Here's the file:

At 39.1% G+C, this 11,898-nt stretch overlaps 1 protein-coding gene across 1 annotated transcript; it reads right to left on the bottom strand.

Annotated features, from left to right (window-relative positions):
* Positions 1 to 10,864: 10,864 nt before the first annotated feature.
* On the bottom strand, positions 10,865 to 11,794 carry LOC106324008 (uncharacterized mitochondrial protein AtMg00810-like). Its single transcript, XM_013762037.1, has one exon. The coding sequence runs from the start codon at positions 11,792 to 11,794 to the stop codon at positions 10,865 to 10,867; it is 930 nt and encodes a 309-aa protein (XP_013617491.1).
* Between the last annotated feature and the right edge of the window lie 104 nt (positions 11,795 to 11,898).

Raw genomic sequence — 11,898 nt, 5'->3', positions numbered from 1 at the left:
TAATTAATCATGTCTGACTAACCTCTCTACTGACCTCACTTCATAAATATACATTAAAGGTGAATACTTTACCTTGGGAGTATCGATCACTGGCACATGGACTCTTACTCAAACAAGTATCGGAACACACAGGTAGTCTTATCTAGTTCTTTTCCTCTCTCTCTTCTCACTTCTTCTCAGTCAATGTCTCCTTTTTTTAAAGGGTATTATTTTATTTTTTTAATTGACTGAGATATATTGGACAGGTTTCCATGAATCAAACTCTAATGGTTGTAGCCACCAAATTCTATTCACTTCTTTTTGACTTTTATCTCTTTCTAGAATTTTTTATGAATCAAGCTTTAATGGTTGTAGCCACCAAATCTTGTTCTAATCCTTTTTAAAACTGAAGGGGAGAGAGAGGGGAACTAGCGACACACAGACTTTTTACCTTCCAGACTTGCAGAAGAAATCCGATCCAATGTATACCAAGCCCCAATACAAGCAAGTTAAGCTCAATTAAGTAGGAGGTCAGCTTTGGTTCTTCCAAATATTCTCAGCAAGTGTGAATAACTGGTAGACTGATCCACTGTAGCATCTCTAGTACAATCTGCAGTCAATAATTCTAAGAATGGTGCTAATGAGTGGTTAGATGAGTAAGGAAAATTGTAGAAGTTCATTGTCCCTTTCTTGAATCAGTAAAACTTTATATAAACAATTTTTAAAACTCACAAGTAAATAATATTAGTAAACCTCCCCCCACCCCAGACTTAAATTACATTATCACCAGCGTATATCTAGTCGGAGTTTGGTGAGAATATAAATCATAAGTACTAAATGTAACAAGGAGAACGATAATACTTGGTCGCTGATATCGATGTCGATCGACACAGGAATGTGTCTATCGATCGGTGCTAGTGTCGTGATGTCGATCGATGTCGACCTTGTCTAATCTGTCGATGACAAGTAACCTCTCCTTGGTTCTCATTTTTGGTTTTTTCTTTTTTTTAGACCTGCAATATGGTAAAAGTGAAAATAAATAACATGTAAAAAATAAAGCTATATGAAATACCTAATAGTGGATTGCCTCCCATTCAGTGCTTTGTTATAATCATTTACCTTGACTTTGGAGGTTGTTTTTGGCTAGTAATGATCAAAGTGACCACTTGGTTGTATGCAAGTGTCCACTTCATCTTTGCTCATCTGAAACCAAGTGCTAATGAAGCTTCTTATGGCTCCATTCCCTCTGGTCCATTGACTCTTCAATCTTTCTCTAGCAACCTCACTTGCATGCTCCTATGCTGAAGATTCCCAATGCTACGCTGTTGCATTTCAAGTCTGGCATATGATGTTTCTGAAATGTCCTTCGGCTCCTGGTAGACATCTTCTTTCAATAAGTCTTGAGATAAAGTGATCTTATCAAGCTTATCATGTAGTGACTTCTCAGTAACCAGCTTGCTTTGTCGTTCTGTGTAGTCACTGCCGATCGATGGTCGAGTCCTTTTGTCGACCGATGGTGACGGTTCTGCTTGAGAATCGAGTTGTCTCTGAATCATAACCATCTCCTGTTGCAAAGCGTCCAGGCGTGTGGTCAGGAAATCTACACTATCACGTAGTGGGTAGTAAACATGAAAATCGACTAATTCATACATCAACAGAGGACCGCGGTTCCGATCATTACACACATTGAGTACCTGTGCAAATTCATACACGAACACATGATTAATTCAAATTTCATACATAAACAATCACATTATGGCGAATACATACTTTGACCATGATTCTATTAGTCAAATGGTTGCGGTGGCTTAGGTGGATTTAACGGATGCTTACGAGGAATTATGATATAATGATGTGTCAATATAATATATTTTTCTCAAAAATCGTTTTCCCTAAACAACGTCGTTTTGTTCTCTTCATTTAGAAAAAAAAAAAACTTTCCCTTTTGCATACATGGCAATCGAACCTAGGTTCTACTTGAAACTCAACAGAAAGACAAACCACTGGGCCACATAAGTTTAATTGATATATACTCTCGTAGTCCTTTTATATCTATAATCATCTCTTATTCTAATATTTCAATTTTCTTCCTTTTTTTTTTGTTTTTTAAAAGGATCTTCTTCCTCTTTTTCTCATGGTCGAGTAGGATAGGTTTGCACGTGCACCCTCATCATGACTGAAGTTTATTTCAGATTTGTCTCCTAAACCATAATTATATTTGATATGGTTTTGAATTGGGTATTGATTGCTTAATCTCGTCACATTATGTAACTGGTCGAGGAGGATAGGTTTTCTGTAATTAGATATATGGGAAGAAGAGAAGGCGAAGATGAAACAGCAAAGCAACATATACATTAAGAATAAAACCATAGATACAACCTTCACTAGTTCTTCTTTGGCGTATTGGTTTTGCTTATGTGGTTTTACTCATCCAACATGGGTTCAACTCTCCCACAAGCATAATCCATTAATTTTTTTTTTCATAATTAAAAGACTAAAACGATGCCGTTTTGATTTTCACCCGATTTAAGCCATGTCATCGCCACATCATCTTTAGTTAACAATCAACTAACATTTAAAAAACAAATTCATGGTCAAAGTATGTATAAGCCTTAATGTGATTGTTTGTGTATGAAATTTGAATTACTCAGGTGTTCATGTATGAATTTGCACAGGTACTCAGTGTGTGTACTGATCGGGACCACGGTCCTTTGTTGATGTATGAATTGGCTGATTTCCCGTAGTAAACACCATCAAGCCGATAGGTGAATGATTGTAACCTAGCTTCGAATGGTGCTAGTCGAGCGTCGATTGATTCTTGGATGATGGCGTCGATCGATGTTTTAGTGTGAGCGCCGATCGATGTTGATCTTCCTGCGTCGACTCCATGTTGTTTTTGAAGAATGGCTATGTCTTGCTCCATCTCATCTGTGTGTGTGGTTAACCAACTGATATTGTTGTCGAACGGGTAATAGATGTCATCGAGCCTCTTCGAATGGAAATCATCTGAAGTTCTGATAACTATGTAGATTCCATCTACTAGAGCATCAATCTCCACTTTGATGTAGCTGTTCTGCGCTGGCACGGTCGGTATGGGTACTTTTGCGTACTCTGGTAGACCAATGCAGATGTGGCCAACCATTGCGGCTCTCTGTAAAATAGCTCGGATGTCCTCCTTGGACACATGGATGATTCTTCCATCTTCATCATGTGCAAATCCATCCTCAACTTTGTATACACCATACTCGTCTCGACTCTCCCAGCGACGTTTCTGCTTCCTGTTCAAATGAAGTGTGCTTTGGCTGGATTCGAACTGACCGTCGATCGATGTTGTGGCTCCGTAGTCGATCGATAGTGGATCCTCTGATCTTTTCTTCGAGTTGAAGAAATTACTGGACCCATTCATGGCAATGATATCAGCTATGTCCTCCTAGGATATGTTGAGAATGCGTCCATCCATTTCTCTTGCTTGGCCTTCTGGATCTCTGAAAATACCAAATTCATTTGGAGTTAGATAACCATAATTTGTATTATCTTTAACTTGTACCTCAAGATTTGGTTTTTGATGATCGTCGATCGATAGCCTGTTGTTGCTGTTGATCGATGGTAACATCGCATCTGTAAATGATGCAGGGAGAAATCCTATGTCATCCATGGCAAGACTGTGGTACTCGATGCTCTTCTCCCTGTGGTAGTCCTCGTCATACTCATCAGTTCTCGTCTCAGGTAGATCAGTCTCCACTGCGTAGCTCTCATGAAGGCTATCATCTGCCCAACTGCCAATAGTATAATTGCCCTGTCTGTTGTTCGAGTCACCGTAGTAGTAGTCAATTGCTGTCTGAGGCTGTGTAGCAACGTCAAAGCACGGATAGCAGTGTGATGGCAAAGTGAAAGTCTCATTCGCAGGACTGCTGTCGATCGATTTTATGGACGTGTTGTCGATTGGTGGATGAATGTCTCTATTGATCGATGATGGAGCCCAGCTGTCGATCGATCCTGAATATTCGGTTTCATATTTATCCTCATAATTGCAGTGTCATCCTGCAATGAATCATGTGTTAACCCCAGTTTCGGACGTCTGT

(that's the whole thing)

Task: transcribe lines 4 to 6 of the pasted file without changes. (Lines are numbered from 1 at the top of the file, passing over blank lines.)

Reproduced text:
* On the bottom strand, positions 10,865 to 11,794 carry LOC106324008 (uncharacterized mitochondrial protein AtMg00810-like). Its single transcript, XM_013762037.1, has one exon. The coding sequence runs from the start codon at positions 11,792 to 11,794 to the stop codon at positions 10,865 to 10,867; it is 930 nt and encodes a 309-aa protein (XP_013617491.1).
* Between the last annotated feature and the right edge of the window lie 104 nt (positions 11,795 to 11,898).

Raw genomic sequence — 11,898 nt, 5'->3', positions numbered from 1 at the left: